Michael Mayer, TE, Notre Dame
3rd-year junior
Week 2 stat line: 8 receptions, 103 yards, 1 TD
How much higher can Mayer’s stock really go? I’ve only had a chance to watch some highlights from this game so far, but Mayer’s performance is wildly impressive to me. In a game where Notre Dame only managed 221 yards passing, Mayer accounted for nearly half of them. He is a well-rounded prospect who has a legitimate chance of being drafted in the top 20 of this upcoming draft. We will have to see if Mayer’s target share or production is impacted by Notre Dame quarterback Tyler Buchner’s season-ending injury, but I have a feeling Drew Pyne will probably still look to Mayer plenty.

Stock Down

Tyler Van Dyke, QB, Miami
3rd-year sophomore
Week 2 stat line: 21/30, 263 yards, 1 TD, 1 INT
The stat line for Van Dyke might not look too bad at first glance. However, it was a bit of a sloppy performance for the Miami quarterback against low level competition. The Canes offense struggled pretty much the entire first half. They finally got into a rhythm once they took the ball out of Van Dyke’s hands and started running it. Van Dyke missed on a few throws and simply looked a big off target for most of the game. It would be a bit more understandable if this type of performance came against Clemson or Florida State, but this was a bit underwhelming.

Emil Ekiyor Jr., G, Alabama
5th-year senior
Week 2 stat line: still not sure what to put here
It was not a great week for the Alabama offense. Bryce Young was consistently running for his life and Texas’ defensive line was living in the ‘Bama backfield. One of the biggest culprits was Ekiyor, who had a decent amount of draft hype entering the season. He routinely got pushed back into Young’s lap and the running game was nonexistent. Ekiyor simply looked overmatched and missed a number of blocks. He is lucky he has a mobile quarterback to bail him out. Most of Alabama’s line falls into that category.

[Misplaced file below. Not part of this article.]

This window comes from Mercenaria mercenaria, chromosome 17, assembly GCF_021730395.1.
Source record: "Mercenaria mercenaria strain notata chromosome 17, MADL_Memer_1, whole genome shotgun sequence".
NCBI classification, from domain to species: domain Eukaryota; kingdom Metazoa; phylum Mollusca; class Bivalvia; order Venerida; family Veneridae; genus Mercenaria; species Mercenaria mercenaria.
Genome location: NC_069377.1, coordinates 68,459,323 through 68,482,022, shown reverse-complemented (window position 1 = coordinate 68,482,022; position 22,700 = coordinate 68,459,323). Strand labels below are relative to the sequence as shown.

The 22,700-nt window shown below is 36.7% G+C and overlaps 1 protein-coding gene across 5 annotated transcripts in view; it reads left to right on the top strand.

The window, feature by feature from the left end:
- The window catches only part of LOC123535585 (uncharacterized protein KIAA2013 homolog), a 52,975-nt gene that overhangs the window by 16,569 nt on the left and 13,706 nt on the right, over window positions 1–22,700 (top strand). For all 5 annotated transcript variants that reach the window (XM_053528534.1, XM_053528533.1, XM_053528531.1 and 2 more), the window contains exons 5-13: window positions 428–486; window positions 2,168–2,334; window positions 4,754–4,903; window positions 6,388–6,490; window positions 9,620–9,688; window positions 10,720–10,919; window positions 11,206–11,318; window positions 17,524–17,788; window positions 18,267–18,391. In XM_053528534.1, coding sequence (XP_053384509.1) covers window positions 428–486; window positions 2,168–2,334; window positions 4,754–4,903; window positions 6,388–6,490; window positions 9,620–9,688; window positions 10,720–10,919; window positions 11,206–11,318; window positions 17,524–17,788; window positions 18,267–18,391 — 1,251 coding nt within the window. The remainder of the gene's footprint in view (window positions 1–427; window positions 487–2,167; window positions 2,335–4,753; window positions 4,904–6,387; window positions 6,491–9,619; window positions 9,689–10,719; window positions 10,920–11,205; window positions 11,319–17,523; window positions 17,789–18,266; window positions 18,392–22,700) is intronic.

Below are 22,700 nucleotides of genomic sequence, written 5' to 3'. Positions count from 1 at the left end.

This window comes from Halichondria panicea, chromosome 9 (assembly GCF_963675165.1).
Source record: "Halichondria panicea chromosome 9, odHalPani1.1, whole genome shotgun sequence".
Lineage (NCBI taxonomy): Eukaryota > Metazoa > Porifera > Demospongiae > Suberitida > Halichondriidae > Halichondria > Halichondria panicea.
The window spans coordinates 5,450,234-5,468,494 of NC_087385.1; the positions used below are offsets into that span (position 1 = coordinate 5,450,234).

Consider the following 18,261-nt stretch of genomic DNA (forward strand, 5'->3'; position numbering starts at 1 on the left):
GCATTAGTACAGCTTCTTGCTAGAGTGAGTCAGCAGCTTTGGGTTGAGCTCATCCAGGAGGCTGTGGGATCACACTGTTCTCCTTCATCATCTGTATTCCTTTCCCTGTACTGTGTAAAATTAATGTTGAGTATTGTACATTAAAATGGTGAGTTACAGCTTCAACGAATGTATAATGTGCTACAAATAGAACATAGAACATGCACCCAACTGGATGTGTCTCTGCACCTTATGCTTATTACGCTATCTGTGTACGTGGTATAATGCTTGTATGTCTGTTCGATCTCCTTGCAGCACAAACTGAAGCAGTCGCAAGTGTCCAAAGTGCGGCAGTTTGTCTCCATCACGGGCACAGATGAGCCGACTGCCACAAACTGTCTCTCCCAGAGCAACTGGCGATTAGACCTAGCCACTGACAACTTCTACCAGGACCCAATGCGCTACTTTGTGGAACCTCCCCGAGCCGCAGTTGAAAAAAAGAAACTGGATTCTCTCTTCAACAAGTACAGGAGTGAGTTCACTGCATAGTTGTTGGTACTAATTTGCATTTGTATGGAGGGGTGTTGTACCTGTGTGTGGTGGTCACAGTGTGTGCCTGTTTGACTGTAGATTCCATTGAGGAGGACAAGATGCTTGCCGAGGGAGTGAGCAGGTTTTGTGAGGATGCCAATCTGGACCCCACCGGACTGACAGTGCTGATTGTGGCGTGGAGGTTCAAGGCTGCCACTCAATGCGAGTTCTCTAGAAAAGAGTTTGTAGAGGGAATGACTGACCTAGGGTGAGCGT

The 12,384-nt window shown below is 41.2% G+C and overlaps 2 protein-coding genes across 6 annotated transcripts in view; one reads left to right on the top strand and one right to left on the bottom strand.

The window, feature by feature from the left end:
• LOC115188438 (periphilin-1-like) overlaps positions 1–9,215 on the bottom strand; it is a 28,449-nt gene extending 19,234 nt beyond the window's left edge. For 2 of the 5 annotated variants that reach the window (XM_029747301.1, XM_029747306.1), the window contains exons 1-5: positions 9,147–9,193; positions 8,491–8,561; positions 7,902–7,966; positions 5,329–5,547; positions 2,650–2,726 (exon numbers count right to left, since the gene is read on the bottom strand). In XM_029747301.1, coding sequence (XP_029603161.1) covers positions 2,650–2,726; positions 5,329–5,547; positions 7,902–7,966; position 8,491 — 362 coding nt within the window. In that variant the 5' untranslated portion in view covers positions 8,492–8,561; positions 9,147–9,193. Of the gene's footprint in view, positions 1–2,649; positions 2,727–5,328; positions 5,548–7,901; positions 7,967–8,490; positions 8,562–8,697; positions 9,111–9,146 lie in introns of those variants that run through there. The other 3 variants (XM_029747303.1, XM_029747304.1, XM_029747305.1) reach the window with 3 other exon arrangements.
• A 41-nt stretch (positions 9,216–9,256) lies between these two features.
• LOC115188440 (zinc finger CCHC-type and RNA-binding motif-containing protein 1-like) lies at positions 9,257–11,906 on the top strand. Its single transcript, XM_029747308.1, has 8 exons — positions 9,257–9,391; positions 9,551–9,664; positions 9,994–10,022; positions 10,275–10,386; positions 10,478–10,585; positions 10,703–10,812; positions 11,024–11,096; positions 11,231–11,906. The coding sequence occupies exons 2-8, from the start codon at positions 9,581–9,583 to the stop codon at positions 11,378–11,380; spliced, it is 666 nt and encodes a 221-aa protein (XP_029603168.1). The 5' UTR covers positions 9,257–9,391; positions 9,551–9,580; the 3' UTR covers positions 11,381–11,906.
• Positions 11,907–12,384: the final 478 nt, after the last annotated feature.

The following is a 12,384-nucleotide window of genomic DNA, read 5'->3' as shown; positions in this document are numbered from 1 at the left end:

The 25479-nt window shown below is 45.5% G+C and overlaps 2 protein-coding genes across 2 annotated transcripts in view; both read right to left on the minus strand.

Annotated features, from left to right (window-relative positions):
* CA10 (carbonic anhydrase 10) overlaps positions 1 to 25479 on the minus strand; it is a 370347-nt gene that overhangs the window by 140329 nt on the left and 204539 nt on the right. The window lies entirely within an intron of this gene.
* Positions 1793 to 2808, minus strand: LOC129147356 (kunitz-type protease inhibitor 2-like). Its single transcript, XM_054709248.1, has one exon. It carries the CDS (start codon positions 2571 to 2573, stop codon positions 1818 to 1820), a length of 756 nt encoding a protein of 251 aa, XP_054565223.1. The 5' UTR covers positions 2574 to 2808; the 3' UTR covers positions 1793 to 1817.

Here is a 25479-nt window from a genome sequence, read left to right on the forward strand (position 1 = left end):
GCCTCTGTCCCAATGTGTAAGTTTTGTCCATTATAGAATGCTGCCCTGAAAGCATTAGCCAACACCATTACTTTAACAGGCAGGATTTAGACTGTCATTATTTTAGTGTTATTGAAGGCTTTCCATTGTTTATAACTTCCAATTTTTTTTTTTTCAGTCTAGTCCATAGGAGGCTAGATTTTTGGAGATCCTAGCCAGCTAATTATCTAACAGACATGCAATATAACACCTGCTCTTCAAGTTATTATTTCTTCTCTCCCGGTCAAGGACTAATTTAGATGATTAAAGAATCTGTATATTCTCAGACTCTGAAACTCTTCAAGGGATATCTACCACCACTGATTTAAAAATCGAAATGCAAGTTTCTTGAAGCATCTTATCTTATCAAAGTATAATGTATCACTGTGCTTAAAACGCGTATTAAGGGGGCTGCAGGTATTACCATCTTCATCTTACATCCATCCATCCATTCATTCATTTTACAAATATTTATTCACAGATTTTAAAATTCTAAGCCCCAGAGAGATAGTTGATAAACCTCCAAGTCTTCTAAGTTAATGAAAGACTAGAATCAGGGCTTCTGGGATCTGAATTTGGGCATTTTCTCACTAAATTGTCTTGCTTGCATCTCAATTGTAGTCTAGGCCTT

Anthony Richardson, QB, Florida
3rd-year sophomore
Week 2 stat line: 14/35, 143 yards, 2 INTs, 6 carries, 4 yards
These first two weeks of the season perfectly encapsulate Richardson as a prospect. His upside is through the roof with incredible arm strength and electric open-field ability. He is also wildly inconsistent throwing the ball downfield and struggles to put touch on his passes. Week 1 showcased the good. Week 2 featured all of the bad. Kentucky forced Richardson to beat them with his arm and he could not do it. Two bad interceptions, including the go-ahead pick-six for the Wildcats, sunk the Gators. Richardson mixed in a few special throws, but they were few and far between. I am eager to watch his development as the season rolls on, but this was a major bump in the road.

Jerome Carvin, G, Tennessee
5th-year senior
Week 2 stat line: We really need some stats for offensive linemen
Another interior lineman who struggled in Week 2, Tennessee’s Carvin had a rough day in Pittsburgh. Hendon Hooker was forced to move off his spot quite a bit because of the constant pressure from the Panthers defensive line. He was sacked three times, but it really could have been more. Carvin really struggled in pass protection and had an uneven day as a run blocker. The Vols lacked efficiency on the ground in general, managing just 2.7 yards per attempt.

Spencer Rattler, QB, South Carolina
4th-year junior
Week 2 stat line: 24/39, 376 yards, 1 TD, 1 INT, 12 carries, -23 yards
Maybe this is a bit harsh for Rattler to end up here. He did throw for the sixth-most yards of any FBS quarterback this week, but much of it came with Arkansas playing prevent defense with a sizable lead. Rattler spent much of the game running for his life as the Razorbacks’ defense got after him early and often. While that does not all fall on Rattler, his limited mobility made matters worse. He missed downfield throws on a number of occasions and was lucky he only threw one interception in this game. These are the types of games where he needed to show up and play at a high level. He needed to prove himself against SEC competition. So far, he is falling short of that mark.

Follow the Aftermath via email to get every article delivered right to your inbox. Enter your email in the text box to subscribe. You can also follow us on Facebook and Twitter. You can also check out our weekly podcast Draft Season Never Ends with new episodes every Friday, available on Spotify, Apple Podcasts and YouTube.